“We are also asking Iran to recognize Mr. Derakhshan’s dual citizenship, in particular by guaranteeing consular access, in accordance with the Vienna conventions.”

My audio portrait of Hossein Derakhshan (Nov. 2009)

Over all that’s been going on with Hossein Derakhshan lately, I thought I would repost this audio portrait that I did of him for the MediaShift website back in November 2009.

You can listen to it here (it’s around 19 minutes long):

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Canadian FM Lawrence Cannon on Hossein Derakhshan’s jail sentence

I emailed the Ministry of Foreign Affairs in Ottawa and received this statement back from Melissa Lantsman, on behalf of Canada’s Foreign Minister, Lawrence Cannon.

“We are deeply concerned about the news of this severe sentence. Our officials continue to seek confirmation of these reports from Tehran.

If true, this is completely unacceptable and unjustifiable. Canada believes that no one should be punished anywhere for simply exercising one’s inherent right to freedom of expression.

His situation is complicated by his dual nationality which is not recognized by the Iranian authorities. Iran must release him and other dual-nationals who have been unjustly detained.

Since learning of Hossein Derakhshan’s arrest in November 2008, Canadian government officials have been in contact with Iranian authorities, including by diplomatic note and through high level meetings, to seek consular access.

We will continue to press the Iranian authorities on Mr. Derakhshan’s behalf and urge Iran to fully respect all of its human rights obligations, both in law and in practice”.

Lawrence Cannon
Minister of Foreign Affairs
Canada

Hossein Derakhshan sentenced to 19.5 years in prison

A conservative Persian news website, Mashregh News, is reporting that Iranian-Canadian blogging pioneer Hossein Derakhshan has been found guilty of “conspiring with hostile governments, disseminating anti-Islamic propaganda, disseminating anti-revolutionary propaganda, blasphemy, annd operating and managing obscene pornography websites.”

He is ordered to serve 19.5 years in prison, is banned for five years from joining any Iranian political party and is required to pay €30,750, $2,900 and 200 British pounds. The article also states that the sentence can be appealed.

Upon seeing this link, I sent it over to my Derakhshan family contact, who confirmed this information.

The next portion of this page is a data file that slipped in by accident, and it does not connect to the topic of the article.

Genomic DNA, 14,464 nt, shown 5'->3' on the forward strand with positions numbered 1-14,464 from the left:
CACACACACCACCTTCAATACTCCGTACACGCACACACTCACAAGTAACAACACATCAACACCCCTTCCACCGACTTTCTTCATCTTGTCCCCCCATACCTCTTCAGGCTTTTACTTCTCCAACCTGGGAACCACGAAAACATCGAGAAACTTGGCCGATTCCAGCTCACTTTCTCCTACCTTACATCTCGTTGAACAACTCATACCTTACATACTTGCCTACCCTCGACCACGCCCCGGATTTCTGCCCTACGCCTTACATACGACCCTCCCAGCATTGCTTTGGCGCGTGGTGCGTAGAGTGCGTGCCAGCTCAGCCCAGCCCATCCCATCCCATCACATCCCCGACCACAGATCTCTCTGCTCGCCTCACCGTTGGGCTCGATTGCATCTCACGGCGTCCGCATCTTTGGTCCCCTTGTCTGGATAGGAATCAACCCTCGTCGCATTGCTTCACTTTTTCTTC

More info coming soon as this story develops. I will contact the Canadian authorities to see if they have any further information.

Paris Mayor Bertrand Delanoë speaks out for Hossein Derakhshan

The mayor of Paris, Bertrand Delanoë, released a statement (in French) today in support of Hossein Derakhshan. I have translated it below to the best of my ability.

—BEGIN ENGLISH TRANSLATION—

I have learned with dismay and the utmost concern that the death penalty was requested, Wednesday, September 22, by the prosecutor of Tehran, at the trial of the young blogger, Hossein Derakhshan.

He is a high cultural figure and is a figure for freedom of expression in an also-threatened Iran. Hossein Derakhshan’s blog, written in both Persian and English, is one of the world’s most visited sites that express the voice of a free Iran.

Hossein Derakhshan is a man of peace, which was especially shown during his two trips to Israel, and because of his texts “contributing to a rapprochement between Tel-Aviv and Tehran,” — this is why today he is in danger.

He is also a man of great culture, openness and dialogue. And he is a friend of France and Paris. As someone fascinated by the philosophical works of Foucault, Derrida and Deleuze, he is linked to our city and its new generation of entrepeneurs and creators.

In the name of Paris, I solemnly call upon the judicial authorities of Tehran to not condemn Hossein Derakhshan to death. And I invite the mobilization of all of our energies to save this honorable, courageous and dignified life.

—BEGIN PERSIAN TRANSLATION—

نامه شهردار پاریس، برتران دولانوه، در حمایت از آزادی حسین درخشان

من با بهت وحیرت و نگرانی فراوان دریافتم که در تاریخ چهارشنبه ۲۲ سپتامبر از سوی دادستان تهران مجازات اعدام برای وبلاگ نویس جوان، حسین درخشان درخواست شده است

با این عمل چهرهٔ والای فرهنگ و آزادی بیان در ایران است که تهدید شده است. وبلاگ حسین درخشان، نوشته شده به زبان فارسی و انگلیسی، یکی ازپرخواننده ترین سایت های جهان است که به بیان نوای ایران آزاد می پردازد حسین درخشان انسانی طالب صلح است. او اکنون به خصوص به خاطر دو سفرش به اسراییل و نوشته هایش “برای کمک به ایجاد روابط حسنه میان تهران و تل آویو”، دربند میباشد

او همچنین ، انسانی با فرهنگ، دارای اندیشه ای باز و طالب گفتگوست. از دوستان فرانسه و پاریس محسوب میشود، شیفتهُ کارهای فلاسفه ای چون فوکو، دریدا و دلوز، و با شهر ما و نسل جدید کارآفرینان و طراحانش بسیار مأنوس میباشد

من از طرف شهر پاریس از مقامات قضایی تهران درخواست دارم که از حسین درخشان رفع اتهام کنند و از همه دعوت میکنم که برای نجات این زندگی پر افتخار، شجاع و پرعزت به تلاش در آیند

Translation/Copyright: Forgani.com

Hossein Derakhshan’s mother speaks

Editor’s Note: This is a English translation of an interview originally done in Persian by Kamtarin, published on September 21, 2010. I did not translate this interview myself, nor have I been in direct contact with Kamtarin nor Ozra Kiarashpour, Hossein’s mother, but my Derakhshan family source did confirm the authenticity of this interview and the accuracy of the translation.

—BEGIN TRANSLATION—